It is therefore important for us to reflect on our motivations for undertaking such work. We must look behind the veil of humanitarianism to understand how our own motivations may clash with the needs and desires of those whom we hope to serve.

The question for me becomes, ―how may we augment this desire?" Perhaps it lies in the concept of social justice? While charity limits our attention to the comfortable, familiar domain of the giver, social justice demands that we focus our attention on the often unseemly and disturbing world of those on the receiving-end. In charity we can send surplus supplies abroad, but to arrive at justice we must also look at activism within governmental systems, policy and political forces – all things psychology can do.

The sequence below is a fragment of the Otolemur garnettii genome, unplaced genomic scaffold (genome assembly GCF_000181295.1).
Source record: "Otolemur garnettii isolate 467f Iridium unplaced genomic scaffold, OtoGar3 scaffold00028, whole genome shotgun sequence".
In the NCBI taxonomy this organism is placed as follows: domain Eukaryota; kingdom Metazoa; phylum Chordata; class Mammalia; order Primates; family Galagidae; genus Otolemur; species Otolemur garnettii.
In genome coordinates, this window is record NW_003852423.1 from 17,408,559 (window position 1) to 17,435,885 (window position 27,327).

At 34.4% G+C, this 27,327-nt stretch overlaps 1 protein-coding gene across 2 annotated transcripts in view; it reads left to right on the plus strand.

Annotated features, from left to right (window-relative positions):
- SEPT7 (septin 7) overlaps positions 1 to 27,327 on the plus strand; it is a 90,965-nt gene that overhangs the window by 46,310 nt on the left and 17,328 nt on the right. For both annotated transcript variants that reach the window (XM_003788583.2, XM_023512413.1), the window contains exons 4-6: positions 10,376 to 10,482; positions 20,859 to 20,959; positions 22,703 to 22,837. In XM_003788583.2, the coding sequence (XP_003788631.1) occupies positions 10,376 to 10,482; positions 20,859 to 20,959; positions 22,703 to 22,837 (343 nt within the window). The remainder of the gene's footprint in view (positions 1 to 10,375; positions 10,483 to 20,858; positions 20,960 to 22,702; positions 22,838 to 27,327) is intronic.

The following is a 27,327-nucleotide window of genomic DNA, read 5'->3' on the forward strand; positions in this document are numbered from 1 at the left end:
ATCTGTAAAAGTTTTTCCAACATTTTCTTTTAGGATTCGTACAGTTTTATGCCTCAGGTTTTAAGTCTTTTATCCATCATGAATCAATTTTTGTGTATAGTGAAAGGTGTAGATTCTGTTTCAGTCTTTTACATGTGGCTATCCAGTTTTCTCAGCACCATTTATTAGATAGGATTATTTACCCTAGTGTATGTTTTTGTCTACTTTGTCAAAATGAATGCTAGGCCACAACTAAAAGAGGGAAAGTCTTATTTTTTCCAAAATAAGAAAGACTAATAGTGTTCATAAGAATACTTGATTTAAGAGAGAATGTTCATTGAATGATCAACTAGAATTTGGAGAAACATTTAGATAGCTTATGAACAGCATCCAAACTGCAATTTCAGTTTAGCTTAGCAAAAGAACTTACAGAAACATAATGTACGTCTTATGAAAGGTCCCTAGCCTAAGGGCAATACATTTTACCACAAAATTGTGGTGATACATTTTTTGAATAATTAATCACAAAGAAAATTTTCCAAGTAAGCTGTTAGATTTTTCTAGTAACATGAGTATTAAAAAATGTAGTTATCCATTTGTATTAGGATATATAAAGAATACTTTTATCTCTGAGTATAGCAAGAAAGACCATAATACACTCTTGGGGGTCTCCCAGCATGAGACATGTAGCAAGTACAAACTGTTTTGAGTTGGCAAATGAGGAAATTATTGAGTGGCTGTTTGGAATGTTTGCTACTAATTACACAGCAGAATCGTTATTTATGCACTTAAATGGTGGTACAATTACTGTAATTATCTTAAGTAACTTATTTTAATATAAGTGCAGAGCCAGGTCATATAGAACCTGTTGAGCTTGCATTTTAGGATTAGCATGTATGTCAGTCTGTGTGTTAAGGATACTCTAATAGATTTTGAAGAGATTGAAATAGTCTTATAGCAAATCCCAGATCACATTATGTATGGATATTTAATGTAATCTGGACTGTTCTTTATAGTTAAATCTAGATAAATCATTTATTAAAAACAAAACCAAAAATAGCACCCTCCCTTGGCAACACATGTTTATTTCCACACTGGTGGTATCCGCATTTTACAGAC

We are fortunate that ours is a profession that allows for doing well while doing good. We each have a responsibility to live up to the promise of our profession. It’s a tall order for psychology, but I know of no other profession better suited.

This article is based on a chapter Chris wrote for “Protecting Children from Violence: Evidence-Based Interventions.” Psychology Press, London. J.M. Lampinen and K. Sexton-Radek (eds).

About the Author:

Chris is the current Co-Chair of CIRP; Founding Director of the Center for Global Initiatives; and Clinical Professor in the College of Medicine at the University of Illinois at Chicago. He has published over 30 books including his most recent three volume set, The New Humanitarians (Praeger, 2009). Chris is also the recipient of humanitarian awards from APA, IPA, and PsySR and was named the 2009 International Psychologist of the Year by Division 52. Chris may be reached by email.